What do you see as the common element uniting the records currently announced on Social Music?
Ohh man I have no idea, really. I think that is for others to state. I hope that the subtitle of F.I.M.B. — raw, rare and otherworldly — is something that we can attain? It’s certainly something to aspire to, as those are all qualities I am drawn to.

You recently mentioned that you’re working on an oral history of Galaxie 500; are there plans afoot for books in a similar vein on other artists? What do you see as the advantages of oral histories compared with more traditional biographies or critical writings?
The Galaxie book will be the first in a series of small oral histories of various scenes and groups that YETI will publish. I’m also working on an oral history of Mississippi Records that some friends are publishing. It’s going to be really a fun thing, I think — very visual. I’m a bit behind on it now but it will be finished within the month and both books will be out late Fall or so of this year. I really like stitching together what other people have to say on a subject — oral history is a whole ‘nother side to editing and it is incredibly fun to do unless you are transcribing. No one likes transcribing.

You’ve written a book on My Bloody Valentine’s Loveless, and I’ve also read a bit about your in-the-works Buked and Scorned, on blues and gospel. Do you find much in common between these two styles and sounds?
Loveless and gospel both share a certain intensity, that’s for sure. Neither musics can too easily become background music — they both have qualities that make them sort of “insistent,” to me anyway — you have to listen and pay attention because these things are really intense. They both inspire strong reactions, and they both sound awesome.

On the publishing side of things, you recently released a collection of Erik Davis’s nonfiction. When planning future titles, do you try to balance fiction, nonfiction, and art?
We I’d love to do some smaller run things – silkscreen books, pamphlets, even – that would help to make the book output more diverse. As it stands, I guess we’ve done a pretty diverse collection – this is my preference in most things but I think most people just get confused. They expect you to only do books on Japanese metal bands or translations of European poetry or something. That we’ve gotten to do two books with Luc Sante is so killer, and the Erik book is incredibly good I think.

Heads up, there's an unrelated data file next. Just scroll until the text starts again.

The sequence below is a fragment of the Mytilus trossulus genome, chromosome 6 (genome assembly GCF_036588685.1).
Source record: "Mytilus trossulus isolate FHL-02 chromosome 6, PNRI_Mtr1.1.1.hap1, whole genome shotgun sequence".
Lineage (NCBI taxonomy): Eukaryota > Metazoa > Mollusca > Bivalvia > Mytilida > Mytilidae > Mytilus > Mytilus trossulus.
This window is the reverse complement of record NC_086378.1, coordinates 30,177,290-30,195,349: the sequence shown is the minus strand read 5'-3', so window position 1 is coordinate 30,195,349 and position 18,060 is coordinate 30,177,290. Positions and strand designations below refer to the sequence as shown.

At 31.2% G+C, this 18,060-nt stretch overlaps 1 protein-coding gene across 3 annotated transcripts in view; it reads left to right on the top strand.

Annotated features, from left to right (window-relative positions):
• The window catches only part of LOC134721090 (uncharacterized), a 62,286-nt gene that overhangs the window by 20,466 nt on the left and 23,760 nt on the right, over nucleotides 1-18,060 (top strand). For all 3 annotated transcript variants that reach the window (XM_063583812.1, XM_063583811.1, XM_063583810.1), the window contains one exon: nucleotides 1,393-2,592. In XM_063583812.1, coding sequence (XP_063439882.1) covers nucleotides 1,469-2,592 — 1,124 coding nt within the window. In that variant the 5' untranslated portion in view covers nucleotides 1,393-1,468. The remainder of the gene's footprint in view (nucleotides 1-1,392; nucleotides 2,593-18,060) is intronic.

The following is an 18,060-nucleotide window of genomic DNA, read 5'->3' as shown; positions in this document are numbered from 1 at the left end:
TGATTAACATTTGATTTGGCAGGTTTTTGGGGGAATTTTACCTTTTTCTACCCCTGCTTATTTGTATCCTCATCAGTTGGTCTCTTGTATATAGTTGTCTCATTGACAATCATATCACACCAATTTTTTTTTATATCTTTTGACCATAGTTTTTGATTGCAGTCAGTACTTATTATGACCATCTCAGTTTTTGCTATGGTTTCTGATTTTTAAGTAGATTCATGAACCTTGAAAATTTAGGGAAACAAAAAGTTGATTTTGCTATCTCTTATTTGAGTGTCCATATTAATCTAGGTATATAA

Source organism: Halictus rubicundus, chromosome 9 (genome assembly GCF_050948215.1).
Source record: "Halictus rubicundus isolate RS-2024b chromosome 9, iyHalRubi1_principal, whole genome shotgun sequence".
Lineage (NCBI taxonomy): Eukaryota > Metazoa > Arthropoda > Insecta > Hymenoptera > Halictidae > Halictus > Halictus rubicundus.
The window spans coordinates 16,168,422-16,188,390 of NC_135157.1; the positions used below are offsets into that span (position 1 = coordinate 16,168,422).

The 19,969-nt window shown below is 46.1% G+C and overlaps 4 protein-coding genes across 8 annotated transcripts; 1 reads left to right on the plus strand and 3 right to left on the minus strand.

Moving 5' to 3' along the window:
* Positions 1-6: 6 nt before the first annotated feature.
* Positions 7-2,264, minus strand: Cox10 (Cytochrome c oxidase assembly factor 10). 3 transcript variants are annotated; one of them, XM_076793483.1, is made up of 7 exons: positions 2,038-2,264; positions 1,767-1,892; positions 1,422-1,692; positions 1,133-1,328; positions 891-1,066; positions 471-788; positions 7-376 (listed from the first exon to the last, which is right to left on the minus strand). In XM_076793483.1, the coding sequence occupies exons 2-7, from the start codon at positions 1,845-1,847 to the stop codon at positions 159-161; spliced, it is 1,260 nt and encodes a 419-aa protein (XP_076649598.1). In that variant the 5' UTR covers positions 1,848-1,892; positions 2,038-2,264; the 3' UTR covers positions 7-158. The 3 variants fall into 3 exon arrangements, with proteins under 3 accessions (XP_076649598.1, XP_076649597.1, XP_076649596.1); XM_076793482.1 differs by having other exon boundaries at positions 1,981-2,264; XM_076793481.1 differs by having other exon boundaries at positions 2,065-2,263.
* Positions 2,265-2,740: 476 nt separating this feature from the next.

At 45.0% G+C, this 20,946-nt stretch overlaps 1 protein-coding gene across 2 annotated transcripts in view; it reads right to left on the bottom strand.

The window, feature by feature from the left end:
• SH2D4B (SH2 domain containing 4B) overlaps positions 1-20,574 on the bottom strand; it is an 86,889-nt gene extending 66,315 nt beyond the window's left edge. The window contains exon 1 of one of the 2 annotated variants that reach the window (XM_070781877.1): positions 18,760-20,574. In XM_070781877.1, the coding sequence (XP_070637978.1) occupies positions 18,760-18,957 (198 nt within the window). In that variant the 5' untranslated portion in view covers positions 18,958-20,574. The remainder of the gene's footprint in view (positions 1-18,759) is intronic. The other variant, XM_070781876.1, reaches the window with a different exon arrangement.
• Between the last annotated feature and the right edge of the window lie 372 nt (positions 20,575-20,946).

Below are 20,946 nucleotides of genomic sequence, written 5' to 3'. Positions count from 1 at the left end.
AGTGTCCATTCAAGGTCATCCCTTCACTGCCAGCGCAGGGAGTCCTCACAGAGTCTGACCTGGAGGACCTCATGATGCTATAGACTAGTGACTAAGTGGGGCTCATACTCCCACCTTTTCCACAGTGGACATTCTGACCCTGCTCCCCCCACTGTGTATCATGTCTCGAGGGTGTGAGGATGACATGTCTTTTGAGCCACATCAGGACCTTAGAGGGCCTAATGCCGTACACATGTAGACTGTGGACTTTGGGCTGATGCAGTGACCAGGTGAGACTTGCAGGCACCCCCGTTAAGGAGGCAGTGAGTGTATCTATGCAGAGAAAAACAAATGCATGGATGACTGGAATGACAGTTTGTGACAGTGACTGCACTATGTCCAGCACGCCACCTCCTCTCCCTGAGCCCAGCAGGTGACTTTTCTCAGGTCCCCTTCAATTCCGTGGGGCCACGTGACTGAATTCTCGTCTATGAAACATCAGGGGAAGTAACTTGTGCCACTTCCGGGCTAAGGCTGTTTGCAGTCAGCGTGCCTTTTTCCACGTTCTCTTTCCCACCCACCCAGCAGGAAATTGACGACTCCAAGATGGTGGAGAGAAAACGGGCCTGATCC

How did Yeti’s partnership with Verse Chorus Press come about?
Steve Connell from VCP is my business partner in YETI. I’ve known him for some time because he used to edit and publish the great ‘zine Puncture in the ‘80s and ‘90s. VCP was already set up with its own book distribution so the first number of titles were partnerships with them. Now that both YETI and VCP are distributed by Publishers Group West – which is a relatively new development – I’m not sure how that affects things going forward but it was basically just to get the best distribution for YETI titles. VCP’s books themselves are great – those Peter Doyle books are wonderful.

You announced in the latest issue of Yeti that the musical accompaniment to future issues will shift from a CD to a 7″, with a corresponding change in the shape of the magazine. Do you foresee the shift in format as having any effect on the writing or artwork that appears inside the magazine?
In order to accommodate yes we are going to change the format with YETI 12. It’ll be square, 8” by 8”, and might have to cost a dollar or two more. For the first 7”, plans right now are to include an unreleased 1959 Lomax recording of Fred McDowell on one side and a new song from Grouper on the other, which will make for a phenomenal record if you ask me. For the last YETI CD I did something a little weird and it’s been fun to assemble. There are twelve tracks, all rare/ unreleased – by people like Oneida, Phill Niblock, Happy New Year and Roy Montgomery. And this time, each song is as long as its corresponding track number — so that track ten is ten minutes long and track three is three minutes long, etc. This adds up to 78 minutes.

What’s the current status of Buked & Scorned? Will we see it in 2011?
No, not this year. I’m focusing on gospel compilations for myself and others plus a documentary film on surviving vernacular traditions in gospel this year, not sure when I’ll have time to work on writing much.

I began work on a book about sanctified blues and bluesy gospel but got sidetracked. I will definitely publish a small book on that subject but I actually just think I need to do a big A-Z book on gospel, which I’m close to finally finishing a proposal for.

(photo: Mike Doughty)